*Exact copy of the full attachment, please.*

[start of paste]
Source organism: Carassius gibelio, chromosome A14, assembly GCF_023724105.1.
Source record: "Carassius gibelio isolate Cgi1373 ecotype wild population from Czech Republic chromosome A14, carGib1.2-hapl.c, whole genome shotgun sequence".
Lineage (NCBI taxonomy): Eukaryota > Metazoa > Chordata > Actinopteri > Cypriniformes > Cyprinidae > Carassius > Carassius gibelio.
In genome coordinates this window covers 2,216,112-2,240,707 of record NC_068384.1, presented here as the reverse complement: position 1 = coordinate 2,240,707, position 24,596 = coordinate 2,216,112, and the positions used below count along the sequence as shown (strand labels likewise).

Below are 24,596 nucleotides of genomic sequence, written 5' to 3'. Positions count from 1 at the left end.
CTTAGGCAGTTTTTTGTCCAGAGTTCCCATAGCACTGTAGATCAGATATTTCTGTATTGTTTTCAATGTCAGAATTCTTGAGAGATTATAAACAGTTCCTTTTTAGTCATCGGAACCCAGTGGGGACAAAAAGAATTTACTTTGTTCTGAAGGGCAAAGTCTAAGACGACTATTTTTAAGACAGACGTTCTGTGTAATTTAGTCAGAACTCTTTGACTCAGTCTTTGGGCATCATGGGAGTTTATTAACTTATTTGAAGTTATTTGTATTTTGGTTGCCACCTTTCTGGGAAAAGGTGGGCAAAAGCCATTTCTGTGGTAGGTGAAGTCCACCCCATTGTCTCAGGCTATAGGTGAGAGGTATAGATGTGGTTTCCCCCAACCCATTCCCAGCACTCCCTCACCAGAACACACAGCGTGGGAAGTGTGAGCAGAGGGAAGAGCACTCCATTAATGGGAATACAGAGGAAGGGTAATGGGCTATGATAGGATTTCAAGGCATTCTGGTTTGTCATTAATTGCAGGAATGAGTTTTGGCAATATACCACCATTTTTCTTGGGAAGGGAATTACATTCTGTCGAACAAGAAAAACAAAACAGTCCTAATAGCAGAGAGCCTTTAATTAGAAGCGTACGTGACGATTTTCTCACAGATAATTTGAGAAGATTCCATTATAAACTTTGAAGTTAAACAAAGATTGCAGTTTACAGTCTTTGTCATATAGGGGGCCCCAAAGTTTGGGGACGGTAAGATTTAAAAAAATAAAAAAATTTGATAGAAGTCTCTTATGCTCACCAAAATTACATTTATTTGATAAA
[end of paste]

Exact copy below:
Source organism: Carassius gibelio, chromosome A14, assembly GCF_023724105.1.
Source record: "Carassius gibelio isolate Cgi1373 ecotype wild population from Czech Republic chromosome A14, carGib1.2-hapl.c, whole genome shotgun sequence".
Lineage (NCBI taxonomy): Eukaryota > Metazoa > Chordata > Actinopteri > Cypriniformes > Cyprinidae > Carassius > Carassius gibelio.
In genome coordinates this window covers 2,216,112-2,240,707 of record NC_068384.1, presented here as the reverse complement: position 1 = coordinate 2,240,707, position 24,596 = coordinate 2,216,112, and the positions used below count along the sequence as shown (strand labels likewise).

Below are 24,596 nucleotides of genomic sequence, written 5' to 3'. Positions count from 1 at the left end.
CTTAGGCAGTTTTTTGTCCAGAGTTCCCATAGCACTGTAGATCAGATATTTCTGTATTGTTTTCAATGTCAGAATTCTTGAGAGATTATAAACAGTTCCTTTTTAGTCATCGGAACCCAGTGGGGACAAAAAGAATTTACTTTGTTCTGAAGGGCAAAGTCTAAGACGACTATTTTTAAGACAGACGTTCTGTGTAATTTAGTCAGAACTCTTTGACTCAGTCTTTGGGCATCATGGGAGTTTATTAACTTATTTGAAGTTATTTGTATTTTGGTTGCCACCTTTCTGGGAAAAGGTGGGCAAAAGCCATTTCTGTGGTAGGTGAAGTCCACCCCATTGTCTCAGGCTATAGGTGAGAGGTATAGATGTGGTTTCCCCCAACCCATTCCCAGCACTCCCTCACCAGAACACACAGCGTGGGAAGTGTGAGCAGAGGGAAGAGCACTCCATTAATGGGAATACAGAGGAAGGGTAATGGGCTATGATAGGATTTCAAGGCATTCTGGTTTGTCATTAATTGCAGGAATGAGTTTTGGCAATATACCACCATTTTTCTTGGGAAGGGAATTACATTCTGTCGAACAAGAAAAACAAAACAGTCCTAATAGCAGAGAGCCTTTAATTAGAAGCGTACGTGACGATTTTCTCACAGATAATTTGAGAAGATTCCATTATAAACTTTGAAGTTAAACAAAGATTGCAGTTTACAGTCTTTGTCATATAGGGGGCCCCAAAGTTTGGGGACGGTAAGATTTAAAAAAATAAAAAAATTTGATAGAAGTCTCTTATGCTCACCAAAATTACATTTATTTGATAAA